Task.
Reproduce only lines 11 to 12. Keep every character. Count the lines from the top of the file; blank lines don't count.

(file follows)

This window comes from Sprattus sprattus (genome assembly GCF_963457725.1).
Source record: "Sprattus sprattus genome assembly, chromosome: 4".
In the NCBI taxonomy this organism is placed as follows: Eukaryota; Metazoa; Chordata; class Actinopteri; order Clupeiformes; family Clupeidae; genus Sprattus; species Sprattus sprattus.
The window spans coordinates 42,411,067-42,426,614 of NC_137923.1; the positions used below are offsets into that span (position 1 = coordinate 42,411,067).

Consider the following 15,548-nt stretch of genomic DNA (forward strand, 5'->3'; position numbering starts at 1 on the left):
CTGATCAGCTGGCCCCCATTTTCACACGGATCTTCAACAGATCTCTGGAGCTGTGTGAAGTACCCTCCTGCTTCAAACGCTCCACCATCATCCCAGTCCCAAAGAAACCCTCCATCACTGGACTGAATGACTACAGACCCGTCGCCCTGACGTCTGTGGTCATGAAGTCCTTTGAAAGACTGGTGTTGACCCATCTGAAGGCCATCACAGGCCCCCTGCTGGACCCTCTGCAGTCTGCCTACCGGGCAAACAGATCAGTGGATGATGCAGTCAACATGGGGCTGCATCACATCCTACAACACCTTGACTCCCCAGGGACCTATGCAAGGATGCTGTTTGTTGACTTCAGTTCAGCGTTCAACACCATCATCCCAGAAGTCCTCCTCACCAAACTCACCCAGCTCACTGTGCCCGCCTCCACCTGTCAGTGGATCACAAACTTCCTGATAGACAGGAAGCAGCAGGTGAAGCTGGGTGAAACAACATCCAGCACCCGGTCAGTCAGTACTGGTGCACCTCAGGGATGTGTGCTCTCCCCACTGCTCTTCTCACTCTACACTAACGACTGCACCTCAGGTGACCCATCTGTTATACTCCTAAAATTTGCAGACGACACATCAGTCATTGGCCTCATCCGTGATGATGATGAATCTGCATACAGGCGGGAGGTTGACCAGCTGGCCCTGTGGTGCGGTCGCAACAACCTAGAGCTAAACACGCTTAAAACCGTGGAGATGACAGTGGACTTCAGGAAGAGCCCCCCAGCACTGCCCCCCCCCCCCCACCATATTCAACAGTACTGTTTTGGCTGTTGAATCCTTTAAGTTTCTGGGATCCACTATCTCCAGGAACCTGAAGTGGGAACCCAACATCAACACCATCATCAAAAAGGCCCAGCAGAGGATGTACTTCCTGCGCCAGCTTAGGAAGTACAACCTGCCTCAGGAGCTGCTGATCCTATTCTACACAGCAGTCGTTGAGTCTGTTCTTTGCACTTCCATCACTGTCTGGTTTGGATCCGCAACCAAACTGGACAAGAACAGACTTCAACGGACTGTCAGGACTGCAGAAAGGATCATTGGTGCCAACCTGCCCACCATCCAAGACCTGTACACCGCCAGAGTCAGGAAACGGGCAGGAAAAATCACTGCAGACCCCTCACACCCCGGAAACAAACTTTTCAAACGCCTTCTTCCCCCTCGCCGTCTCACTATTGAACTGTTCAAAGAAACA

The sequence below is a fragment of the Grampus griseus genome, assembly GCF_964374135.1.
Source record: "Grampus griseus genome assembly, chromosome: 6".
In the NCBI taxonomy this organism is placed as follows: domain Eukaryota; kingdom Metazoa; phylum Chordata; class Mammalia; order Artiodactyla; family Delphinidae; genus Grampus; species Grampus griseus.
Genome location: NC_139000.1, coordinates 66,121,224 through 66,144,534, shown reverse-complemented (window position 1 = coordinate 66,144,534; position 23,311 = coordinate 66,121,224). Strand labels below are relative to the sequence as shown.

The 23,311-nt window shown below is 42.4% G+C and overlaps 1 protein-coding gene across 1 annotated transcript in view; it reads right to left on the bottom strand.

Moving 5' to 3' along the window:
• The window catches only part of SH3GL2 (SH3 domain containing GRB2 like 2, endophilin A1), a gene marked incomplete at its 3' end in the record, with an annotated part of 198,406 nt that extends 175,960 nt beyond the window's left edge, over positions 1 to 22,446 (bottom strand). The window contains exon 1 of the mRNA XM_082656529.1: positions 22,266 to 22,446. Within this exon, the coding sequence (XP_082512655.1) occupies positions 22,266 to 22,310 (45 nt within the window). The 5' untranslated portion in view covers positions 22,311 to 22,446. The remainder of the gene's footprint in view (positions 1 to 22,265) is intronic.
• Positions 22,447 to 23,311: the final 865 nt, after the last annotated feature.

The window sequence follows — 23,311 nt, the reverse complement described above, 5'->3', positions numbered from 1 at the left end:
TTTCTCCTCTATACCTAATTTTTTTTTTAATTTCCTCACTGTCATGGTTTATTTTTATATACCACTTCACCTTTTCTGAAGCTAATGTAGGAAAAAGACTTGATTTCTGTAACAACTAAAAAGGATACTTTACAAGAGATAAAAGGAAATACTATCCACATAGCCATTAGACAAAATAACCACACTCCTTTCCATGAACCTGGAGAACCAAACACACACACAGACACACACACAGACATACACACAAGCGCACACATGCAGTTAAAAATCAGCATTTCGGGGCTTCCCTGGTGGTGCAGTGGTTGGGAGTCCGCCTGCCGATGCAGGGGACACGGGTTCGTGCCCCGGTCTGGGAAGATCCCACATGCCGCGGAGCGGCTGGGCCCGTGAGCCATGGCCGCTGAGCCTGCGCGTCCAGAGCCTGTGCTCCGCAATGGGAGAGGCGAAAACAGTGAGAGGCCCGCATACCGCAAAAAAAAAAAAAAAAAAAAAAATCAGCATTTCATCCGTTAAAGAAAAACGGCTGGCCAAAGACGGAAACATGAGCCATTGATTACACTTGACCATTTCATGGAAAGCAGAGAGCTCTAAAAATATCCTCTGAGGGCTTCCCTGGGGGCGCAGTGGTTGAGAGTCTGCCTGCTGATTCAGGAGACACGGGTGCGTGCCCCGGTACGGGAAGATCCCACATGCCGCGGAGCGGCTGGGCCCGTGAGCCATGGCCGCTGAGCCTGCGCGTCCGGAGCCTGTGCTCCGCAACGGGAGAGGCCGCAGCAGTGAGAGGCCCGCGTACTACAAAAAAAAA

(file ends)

The 23,311-nt window shown below is 42.4% G+C and overlaps 1 protein-coding gene across 1 annotated transcript in view; it reads right to left on the bottom strand.

Moving 5' to 3' along the window: